The lighting effects of this game contrast sharply and add subtle effects when needed and dramatic effects when appropriate and impressive. The music is soft and peaceful enough to be engaing without being annoying. The levels are well designed, and while it is sometimes tough to play, the game is always fair in a way that tests your skills rather then your patience.
That’s it for the good. Now for the other stuff.
Just like I called it, the gameplay narrative is EXTREMELY reliant on cutscenes that aren’t so much cutscenes but slightly animated graphic novels with moving text. The only human voice you can understand is the narration of the father telling the story. Everything else is either mute, or speaks in sound effect gibberish, while you rush through a non-rewindable wall of text that you can easily skip over without meaning too. What’s worse is the annoying habit of the narrator to deviate from the storybook text printed on the page. It’s a minor complaint, especially given the developer’s lean resources, but I can’t help but feel a little confused and snapped out of the moment when I see the game spell one line of text and hear the narrator say something else that is the same but completely different. You never lose the gist of what is happening, but I still would like to hear the father read the story in front of my eyes and not in the designer’s head.
Like I said earlier, the story of the actual game is a little bland. If you ever played a video game since the 80s, you know the basic narrative pretty well, and the plot doesn’t get interesting without the flashbacks or the meta underneath. What’s worse is that some of the characters can be annoying. The spider sidekick you get stuck with seems to quote the obvious a lot, and is the kind of annoying guide that hasn’t bugged gamers since Navii. See Legend of Zelda: Ocarina of Time for details on that infamous character.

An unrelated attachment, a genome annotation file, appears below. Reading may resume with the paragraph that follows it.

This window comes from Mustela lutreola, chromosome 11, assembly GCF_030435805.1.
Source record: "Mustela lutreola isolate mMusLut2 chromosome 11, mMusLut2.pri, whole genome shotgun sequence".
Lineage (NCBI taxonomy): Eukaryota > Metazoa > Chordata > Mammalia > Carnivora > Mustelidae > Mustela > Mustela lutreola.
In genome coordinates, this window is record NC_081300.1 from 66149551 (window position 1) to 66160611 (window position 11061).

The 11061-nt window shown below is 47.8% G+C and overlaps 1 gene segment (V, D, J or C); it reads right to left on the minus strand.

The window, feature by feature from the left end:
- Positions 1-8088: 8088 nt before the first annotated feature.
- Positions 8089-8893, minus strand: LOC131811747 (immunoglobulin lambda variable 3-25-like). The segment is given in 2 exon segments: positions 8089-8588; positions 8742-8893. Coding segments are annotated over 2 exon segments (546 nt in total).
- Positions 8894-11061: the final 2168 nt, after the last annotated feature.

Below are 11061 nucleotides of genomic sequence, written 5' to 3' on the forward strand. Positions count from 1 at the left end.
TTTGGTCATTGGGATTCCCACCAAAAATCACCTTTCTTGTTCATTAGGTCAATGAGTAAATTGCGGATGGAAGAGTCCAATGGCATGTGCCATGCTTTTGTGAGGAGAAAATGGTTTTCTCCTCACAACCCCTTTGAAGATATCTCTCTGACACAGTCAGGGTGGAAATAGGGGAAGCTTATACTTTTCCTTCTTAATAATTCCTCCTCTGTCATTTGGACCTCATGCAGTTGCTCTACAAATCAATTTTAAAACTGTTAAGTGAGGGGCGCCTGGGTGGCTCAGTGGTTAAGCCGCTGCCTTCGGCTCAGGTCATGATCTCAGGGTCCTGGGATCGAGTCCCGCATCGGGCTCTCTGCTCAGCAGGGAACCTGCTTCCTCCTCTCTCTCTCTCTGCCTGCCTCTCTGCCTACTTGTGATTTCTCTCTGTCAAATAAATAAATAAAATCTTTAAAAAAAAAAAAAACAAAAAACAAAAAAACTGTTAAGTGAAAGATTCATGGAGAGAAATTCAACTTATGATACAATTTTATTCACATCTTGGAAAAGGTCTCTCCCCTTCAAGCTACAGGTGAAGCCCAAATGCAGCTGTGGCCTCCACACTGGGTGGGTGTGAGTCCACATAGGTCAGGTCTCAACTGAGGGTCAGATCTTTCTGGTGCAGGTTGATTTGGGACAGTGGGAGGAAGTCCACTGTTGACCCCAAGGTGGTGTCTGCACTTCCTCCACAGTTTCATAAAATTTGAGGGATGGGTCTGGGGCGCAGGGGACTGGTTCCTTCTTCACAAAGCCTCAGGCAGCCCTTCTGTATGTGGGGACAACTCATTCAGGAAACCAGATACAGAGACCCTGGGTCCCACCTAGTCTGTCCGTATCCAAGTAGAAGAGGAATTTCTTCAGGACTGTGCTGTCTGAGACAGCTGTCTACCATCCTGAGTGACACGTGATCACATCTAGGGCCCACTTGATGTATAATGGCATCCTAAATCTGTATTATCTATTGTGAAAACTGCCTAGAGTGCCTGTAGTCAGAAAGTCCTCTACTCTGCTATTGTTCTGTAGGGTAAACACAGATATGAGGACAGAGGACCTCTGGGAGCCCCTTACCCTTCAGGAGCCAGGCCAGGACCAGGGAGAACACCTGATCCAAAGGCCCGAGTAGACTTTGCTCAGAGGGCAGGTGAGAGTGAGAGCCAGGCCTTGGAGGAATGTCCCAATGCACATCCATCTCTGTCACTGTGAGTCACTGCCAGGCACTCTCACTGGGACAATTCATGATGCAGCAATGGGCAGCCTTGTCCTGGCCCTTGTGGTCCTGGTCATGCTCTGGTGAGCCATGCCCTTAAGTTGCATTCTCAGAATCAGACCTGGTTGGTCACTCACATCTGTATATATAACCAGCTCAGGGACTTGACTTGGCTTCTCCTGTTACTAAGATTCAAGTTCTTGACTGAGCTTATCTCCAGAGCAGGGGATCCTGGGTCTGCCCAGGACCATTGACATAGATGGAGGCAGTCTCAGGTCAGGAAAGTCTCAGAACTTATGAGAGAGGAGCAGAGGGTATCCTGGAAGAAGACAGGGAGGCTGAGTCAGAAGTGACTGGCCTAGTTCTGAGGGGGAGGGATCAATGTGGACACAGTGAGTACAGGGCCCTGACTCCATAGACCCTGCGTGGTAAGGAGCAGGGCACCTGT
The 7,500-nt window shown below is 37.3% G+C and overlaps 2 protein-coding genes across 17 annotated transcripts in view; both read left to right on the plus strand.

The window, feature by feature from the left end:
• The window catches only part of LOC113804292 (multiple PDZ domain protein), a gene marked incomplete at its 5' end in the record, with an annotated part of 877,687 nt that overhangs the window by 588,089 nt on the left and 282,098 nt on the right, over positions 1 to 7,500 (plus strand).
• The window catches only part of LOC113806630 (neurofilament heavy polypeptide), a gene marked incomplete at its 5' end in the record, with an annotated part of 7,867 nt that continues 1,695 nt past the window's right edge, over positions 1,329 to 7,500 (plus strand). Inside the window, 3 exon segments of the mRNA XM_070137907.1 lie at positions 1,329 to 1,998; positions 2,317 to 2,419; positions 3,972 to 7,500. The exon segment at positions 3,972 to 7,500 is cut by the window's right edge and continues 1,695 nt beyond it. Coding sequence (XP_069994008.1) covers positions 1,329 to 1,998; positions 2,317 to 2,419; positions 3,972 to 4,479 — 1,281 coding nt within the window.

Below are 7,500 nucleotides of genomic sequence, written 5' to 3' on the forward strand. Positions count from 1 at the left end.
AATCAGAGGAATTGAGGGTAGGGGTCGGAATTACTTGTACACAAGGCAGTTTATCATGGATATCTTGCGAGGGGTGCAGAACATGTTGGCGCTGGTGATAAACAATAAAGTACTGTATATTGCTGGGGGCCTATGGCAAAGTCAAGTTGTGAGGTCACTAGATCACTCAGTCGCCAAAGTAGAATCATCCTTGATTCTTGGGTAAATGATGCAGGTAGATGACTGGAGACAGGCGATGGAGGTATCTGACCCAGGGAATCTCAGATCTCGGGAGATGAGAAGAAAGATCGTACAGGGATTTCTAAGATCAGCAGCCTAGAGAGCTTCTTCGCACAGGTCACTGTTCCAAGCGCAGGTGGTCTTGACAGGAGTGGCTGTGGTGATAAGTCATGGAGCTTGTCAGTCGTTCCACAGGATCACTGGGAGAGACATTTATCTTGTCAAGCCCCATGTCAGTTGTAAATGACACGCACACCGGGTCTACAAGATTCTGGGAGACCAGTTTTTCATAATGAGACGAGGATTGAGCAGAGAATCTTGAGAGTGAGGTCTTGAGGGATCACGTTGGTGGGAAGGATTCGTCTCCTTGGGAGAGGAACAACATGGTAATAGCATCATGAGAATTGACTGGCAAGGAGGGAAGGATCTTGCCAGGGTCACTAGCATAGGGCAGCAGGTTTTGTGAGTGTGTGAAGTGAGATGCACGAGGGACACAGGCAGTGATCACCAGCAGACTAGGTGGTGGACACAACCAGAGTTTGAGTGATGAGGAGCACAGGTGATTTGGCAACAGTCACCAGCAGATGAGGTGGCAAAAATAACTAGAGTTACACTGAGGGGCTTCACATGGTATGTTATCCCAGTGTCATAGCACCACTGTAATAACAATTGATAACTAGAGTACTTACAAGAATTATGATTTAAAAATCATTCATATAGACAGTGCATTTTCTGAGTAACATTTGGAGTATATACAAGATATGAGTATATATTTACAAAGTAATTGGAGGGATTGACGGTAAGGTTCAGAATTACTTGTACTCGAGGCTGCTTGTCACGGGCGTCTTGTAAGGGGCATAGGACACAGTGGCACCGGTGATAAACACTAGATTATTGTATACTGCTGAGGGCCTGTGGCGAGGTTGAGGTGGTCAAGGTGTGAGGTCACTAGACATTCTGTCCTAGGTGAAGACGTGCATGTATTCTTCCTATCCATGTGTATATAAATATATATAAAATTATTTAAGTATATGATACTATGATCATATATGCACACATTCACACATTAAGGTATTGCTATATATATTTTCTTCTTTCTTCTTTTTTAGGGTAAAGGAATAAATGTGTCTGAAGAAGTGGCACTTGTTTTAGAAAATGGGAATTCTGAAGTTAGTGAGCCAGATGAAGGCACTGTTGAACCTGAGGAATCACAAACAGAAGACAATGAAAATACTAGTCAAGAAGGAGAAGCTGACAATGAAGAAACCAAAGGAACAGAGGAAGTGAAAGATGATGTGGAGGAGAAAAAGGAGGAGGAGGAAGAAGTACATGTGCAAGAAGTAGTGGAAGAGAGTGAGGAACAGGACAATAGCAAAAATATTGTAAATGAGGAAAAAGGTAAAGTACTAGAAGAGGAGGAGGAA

While the spider has some moments here and there, even the good parts of the game fail to make up for what appears to be a very severe design flaw. I can honestly say I would not be able to complete the game even if I tried. Unless they update this one major flaw or I find a way around it (will let you know if that’s the case), I find that while exploring a deep cave, one with ledges and platforms jutting out of the walls, there is literally one space that is JUST OUT OF REACH. I cannot jump high enough with my current abilities, and the game will not let me progress without making the impossible jump. Literally an impossible jump is blocking me from completing a single level in the game. To call it a game breaking bug is an understatement, and it needs addressing ASAP if its worth even a dollar to play, let alone 5. Hopefully, by the time you read this article, they will have addressed it in time for you to buy the game.
That’s the Bad. Time to wrap things up.
All things aside, if they can fix that one game-breaking bug this game is worth much more then the five dollars advertised. Even if this is episode one, it promises to be worthy your money and your time. It takes real guts to start an indie project like this, and these guys bang out an awesome product that would make and humble bundle an awesome holiday gift by virtue of gracing it with its presence. By itself, I would pay three times this amount for the experience it offers, and despite having some dark undertones, this game is bound to be a family favorite for the budget conscious.
The only thing holding this game back from being an instant classic besides that one bug (which they can fix with a 5 minute update) is the fact that the bedtime story narrative is a little weak and some of the narration doesn’t sink up. Both can be fixed easily by tweaking some of the text elements in the game in a way that perfects the already glorious design.
That’ll end this review. Next up on my list is a game from Telltale, about another kind of knight…
See you then!